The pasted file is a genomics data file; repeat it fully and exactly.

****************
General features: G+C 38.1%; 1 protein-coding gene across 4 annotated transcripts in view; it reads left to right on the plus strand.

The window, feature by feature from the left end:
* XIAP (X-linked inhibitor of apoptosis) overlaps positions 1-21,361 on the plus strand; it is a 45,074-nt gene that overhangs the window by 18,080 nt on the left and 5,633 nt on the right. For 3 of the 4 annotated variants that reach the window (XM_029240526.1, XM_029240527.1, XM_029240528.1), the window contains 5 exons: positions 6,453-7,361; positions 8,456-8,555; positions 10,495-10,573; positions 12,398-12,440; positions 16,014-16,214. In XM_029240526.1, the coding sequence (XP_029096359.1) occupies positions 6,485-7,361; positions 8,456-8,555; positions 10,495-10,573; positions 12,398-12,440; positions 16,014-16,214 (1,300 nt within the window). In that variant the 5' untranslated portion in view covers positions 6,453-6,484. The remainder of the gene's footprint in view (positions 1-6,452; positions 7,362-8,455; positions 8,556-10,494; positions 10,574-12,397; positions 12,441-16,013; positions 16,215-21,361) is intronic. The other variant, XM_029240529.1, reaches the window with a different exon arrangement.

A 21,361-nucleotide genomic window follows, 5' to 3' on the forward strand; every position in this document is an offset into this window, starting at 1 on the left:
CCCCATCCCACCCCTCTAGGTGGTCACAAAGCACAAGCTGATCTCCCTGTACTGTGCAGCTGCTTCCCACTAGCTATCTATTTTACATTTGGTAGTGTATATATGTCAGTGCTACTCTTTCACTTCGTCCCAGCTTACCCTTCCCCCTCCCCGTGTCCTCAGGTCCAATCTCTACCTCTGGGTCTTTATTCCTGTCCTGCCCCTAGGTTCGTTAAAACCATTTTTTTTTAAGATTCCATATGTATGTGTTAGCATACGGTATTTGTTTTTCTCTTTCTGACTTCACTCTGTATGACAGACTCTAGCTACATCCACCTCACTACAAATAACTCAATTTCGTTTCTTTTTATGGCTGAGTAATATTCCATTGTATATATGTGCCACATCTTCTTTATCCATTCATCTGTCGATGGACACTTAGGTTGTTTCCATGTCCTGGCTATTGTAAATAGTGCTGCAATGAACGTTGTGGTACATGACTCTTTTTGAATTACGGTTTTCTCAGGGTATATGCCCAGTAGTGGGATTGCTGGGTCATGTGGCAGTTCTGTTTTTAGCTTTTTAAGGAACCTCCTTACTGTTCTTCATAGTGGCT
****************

General features: G+C 38.1%; 1 protein-coding gene across 4 annotated transcripts in view; it reads left to right on the plus strand.

The window, feature by feature from the left end:
* XIAP (X-linked inhibitor of apoptosis) overlaps positions 1-21,361 on the plus strand; it is a 45,074-nt gene that overhangs the window by 18,080 nt on the left and 5,633 nt on the right. For 3 of the 4 annotated variants that reach the window (XM_029240526.1, XM_029240527.1, XM_029240528.1), the window contains 5 exons: positions 6,453-7,361; positions 8,456-8,555; positions 10,495-10,573; positions 12,398-12,440; positions 16,014-16,214. In XM_029240526.1, the coding sequence (XP_029096359.1) occupies positions 6,485-7,361; positions 8,456-8,555; positions 10,495-10,573; positions 12,398-12,440; positions 16,014-16,214 (1,300 nt within the window). In that variant the 5' untranslated portion in view covers positions 6,453-6,484. The remainder of the gene's footprint in view (positions 1-6,452; positions 7,362-8,455; positions 8,556-10,494; positions 10,574-12,397; positions 12,441-16,013; positions 16,215-21,361) is intronic. The other variant, XM_029240529.1, reaches the window with a different exon arrangement.

A 21,361-nucleotide genomic window follows, 5' to 3' on the forward strand; every position in this document is an offset into this window, starting at 1 on the left:
CCCCATCCCACCCCTCTAGGTGGTCACAAAGCACAAGCTGATCTCCCTGTACTGTGCAGCTGCTTCCCACTAGCTATCTATTTTACATTTGGTAGTGTATATATGTCAGTGCTACTCTTTCACTTCGTCCCAGCTTACCCTTCCCCCTCCCCGTGTCCTCAGGTCCAATCTCTACCTCTGGGTCTTTATTCCTGTCCTGCCCCTAGGTTCGTTAAAACCATTTTTTTTTAAGATTCCATATGTATGTGTTAGCATACGGTATTTGTTTTTCTCTTTCTGACTTCACTCTGTATGACAGACTCTAGCTACATCCACCTCACTACAAATAACTCAATTTCGTTTCTTTTTATGGCTGAGTAATATTCCATTGTATATATGTGCCACATCTTCTTTATCCATTCATCTGTCGATGGACACTTAGGTTGTTTCCATGTCCTGGCTATTGTAAATAGTGCTGCAATGAACGTTGTGGTACATGACTCTTTTTGAATTACGGTTTTCTCAGGGTATATGCCCAGTAGTGGGATTGCTGGGTCATGTGGCAGTTCTGTTTTTAGCTTTTTAAGGAACCTCCTTACTGTTCTTCATAGTGGCT